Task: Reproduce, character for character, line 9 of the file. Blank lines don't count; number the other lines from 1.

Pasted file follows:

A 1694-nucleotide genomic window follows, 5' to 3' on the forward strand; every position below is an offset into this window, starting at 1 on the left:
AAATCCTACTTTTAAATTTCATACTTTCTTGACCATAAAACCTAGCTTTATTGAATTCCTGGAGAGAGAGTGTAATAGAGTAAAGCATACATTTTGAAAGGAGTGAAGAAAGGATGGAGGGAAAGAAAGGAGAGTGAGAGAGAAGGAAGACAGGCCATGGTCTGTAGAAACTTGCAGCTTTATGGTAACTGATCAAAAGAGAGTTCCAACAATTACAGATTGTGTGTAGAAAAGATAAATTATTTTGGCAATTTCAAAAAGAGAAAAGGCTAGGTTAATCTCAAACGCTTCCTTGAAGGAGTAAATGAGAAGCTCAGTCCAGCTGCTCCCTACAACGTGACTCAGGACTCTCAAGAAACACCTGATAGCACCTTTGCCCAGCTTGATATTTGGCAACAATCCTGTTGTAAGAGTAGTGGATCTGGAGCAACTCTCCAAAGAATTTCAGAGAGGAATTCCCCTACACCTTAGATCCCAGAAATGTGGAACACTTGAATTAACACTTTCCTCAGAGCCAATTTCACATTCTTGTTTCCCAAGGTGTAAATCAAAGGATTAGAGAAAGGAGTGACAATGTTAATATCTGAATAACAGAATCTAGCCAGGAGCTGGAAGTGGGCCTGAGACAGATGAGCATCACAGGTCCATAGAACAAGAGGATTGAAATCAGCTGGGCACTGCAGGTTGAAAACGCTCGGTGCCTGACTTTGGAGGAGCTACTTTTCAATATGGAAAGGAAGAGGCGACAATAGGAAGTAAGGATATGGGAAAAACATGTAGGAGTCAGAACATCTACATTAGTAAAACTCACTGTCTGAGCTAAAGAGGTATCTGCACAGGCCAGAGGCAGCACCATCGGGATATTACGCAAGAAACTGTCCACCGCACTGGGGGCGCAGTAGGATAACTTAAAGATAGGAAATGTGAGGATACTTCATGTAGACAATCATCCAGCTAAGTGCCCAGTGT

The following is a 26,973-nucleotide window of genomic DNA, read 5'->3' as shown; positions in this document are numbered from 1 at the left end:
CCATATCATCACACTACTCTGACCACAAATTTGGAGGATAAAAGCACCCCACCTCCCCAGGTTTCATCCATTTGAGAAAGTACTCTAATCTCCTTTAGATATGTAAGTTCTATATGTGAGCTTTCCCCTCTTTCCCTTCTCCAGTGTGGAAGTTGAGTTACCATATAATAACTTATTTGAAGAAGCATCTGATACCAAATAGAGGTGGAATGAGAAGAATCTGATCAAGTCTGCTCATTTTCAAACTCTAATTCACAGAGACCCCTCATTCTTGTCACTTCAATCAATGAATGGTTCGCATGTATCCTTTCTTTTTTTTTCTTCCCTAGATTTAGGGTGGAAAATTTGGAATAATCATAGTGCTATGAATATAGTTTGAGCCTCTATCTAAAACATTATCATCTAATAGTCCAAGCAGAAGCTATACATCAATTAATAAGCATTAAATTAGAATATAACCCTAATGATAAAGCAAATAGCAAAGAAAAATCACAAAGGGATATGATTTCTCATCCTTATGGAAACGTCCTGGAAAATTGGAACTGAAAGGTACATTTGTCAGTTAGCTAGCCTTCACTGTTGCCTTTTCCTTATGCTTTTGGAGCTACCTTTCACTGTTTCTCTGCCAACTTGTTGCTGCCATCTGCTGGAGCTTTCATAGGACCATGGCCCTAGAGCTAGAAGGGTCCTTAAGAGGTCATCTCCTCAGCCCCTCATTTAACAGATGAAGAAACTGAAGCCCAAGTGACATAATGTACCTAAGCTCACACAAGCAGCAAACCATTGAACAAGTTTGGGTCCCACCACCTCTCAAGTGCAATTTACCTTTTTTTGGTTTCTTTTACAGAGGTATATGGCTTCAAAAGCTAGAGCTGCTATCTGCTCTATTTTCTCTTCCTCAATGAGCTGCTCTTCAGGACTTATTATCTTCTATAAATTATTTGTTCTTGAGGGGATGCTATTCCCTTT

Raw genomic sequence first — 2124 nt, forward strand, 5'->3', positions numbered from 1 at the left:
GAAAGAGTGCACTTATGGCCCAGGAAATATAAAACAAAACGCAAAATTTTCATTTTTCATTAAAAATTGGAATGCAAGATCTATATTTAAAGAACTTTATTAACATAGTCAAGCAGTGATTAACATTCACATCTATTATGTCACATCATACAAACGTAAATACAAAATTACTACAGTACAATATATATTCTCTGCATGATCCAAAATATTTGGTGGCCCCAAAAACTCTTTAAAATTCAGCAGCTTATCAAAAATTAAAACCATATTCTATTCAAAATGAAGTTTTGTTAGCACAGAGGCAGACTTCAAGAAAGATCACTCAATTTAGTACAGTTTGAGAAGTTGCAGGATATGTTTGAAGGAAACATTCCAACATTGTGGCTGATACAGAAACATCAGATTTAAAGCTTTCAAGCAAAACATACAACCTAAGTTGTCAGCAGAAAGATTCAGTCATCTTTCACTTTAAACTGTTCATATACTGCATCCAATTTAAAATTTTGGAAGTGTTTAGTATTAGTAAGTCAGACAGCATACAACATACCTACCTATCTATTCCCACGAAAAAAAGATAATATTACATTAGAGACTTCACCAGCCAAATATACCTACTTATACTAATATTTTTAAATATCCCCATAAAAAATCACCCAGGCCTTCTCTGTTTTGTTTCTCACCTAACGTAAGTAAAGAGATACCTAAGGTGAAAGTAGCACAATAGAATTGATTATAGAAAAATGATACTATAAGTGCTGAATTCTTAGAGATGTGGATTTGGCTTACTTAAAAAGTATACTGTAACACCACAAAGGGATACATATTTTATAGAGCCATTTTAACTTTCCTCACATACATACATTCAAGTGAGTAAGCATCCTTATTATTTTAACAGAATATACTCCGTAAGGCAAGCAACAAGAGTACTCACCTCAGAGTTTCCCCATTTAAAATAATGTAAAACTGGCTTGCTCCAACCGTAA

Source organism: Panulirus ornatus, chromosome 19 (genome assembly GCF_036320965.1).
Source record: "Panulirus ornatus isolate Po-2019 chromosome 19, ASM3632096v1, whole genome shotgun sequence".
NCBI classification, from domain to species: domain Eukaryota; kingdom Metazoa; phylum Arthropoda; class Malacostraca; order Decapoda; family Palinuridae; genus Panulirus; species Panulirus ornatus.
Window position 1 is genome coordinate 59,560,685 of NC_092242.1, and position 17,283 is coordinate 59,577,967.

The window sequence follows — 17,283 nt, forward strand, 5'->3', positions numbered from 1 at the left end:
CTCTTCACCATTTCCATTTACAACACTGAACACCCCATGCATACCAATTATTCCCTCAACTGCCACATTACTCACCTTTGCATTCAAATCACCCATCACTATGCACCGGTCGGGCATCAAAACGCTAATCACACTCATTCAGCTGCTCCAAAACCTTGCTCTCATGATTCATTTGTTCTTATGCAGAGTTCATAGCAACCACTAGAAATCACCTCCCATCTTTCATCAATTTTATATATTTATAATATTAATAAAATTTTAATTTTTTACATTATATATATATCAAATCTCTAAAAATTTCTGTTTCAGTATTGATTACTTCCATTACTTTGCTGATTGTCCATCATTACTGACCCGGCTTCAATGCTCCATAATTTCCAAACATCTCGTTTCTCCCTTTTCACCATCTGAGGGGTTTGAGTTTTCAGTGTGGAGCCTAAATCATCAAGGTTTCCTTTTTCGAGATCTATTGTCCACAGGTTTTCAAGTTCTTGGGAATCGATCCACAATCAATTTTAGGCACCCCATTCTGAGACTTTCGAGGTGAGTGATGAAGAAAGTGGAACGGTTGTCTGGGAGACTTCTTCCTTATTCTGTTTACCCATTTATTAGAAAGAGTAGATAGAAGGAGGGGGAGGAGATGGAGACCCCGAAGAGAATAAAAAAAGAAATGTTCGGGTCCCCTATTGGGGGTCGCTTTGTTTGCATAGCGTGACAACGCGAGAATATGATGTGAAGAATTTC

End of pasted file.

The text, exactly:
NCBI classification, from domain to species: domain Eukaryota; kingdom Metazoa; phylum Arthropoda; class Malacostraca; order Decapoda; family Palinuridae; genus Panulirus; species Panulirus ornatus.